Beijing told Tokyo not to go along with U.S. and U.K. plans to expand NATO's presence in the Asia-Pacific region.

China loves lecturing the world about what is right and wrong in geopolitical affairs. One week it is preaching to the Philippines, the next day it advises Japan and on the third day it is lecturing all of the above.

Last week, China's lecture was directed to Japan. Beijing was telling Tokyo that it "shouldn't be a promoter of NATO's Asia-Pacific expansion."

It came as Japanese Prime Minister Fumio Kishida and British Prime Minister Boris Johnson met Thursday with the leaders pledging a reciprocal access agreement between the Japanese self-defense forces and the U.K. military.

Apparently, the military accord between the two countries is expected to spoil Beijing's plans to dominate the South China Sea and re-unification with its breakaway Taipei province. Last week, the British foreign minister argued that NATO should defend Taiwan's democracy, drawing Beijing's angry protests. Meanwhile, the U.K. and Australia have allied to enforce the freedom of navigation in the South China Sea.

"The U.S. is undoubtedly behind this trend," read an editorial from China's state-run Global Times. "In recent years, Washington has pushed its allies to coordinate with its strategy to look eastward. Some countries are willing to follow suit, although they all have their calculations on this issue. London aims to recover its declining influence by 'exploring the way' for Washington. Japan wants to take advantage of U.S. connivance to break the 'shackles' of the pacifist constitution and resurrect its militarism. The Ukraine crisis is a 'good dish' for some politicians who have constantly escalated their voice and moves to create regional tensions."

But the voices and moves that create tensions in the Asia-Pacific area aren't America and its allies. Instead, it is Beijing.

In the last decade, Beijing has been creating pressure against every country bordering the South China Sea, from the Philippines to Vietnam and Malaysia, claiming the vast sea to be its sea.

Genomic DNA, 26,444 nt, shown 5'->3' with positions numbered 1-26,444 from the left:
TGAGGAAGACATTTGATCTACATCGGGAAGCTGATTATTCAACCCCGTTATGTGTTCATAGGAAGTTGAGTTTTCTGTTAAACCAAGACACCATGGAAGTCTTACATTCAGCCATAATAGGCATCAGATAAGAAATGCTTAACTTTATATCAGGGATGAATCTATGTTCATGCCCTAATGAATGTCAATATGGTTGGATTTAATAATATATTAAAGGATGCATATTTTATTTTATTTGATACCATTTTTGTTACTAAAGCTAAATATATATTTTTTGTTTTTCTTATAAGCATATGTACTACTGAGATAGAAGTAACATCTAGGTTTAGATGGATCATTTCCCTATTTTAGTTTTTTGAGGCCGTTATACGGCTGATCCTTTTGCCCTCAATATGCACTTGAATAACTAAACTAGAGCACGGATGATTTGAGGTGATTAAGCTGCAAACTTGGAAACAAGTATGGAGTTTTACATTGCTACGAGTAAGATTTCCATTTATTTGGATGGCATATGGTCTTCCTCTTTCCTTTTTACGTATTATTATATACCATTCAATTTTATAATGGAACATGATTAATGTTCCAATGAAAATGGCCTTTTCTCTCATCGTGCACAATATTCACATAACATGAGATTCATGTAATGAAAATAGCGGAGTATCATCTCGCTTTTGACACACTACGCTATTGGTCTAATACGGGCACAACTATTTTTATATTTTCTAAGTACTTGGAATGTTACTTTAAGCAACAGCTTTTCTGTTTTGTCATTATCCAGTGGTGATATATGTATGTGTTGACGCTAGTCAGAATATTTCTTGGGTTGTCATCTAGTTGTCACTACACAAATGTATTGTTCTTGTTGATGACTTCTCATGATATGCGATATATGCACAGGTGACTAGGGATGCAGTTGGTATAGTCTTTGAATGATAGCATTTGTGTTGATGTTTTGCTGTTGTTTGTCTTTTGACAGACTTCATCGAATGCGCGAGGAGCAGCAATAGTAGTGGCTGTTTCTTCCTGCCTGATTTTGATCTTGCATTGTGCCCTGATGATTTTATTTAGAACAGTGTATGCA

"In the South China Sea, East China Sea and around Taiwan, China routinely engages in what military strategists refer to as gray-zone activities," Kevin Rudd noted in his newly published book "The Avoidable War: The Dangers of a Catastrophic Conflict between the U.S. and Xi Jinping's China." "Under this approach, Beijing seeks to gradually shift strategic circumstances in its favor by deploying assets that are technically nonmilitary [such as its coast guard and maritime militia] to physically press its territorial claims without triggering a full-blown military reaction from the U.S. and its allies."

More recently, Beijing is stirring tensions in the Pacific by fostering military ties with the Solomon Islands by signing a security pact.

"Much of the attention has been on the deal's potential to lead to a Chinese military base on the island nation, and the power-projection capabilities the People's Liberation Army would gain as a result," wrote Patricia M. Kim in an editorial piece on Friday for the Brookings Institute. "But the new pact raises another critical question that has received less attention: Is China reentering the business of militarily propping up friendly regimes?"

The U.S., the U.K., Japan, and Australia do not want to wait for answers. They take steps to ensure this won't happen, including a NATO expansion into the Asia-Pacific region.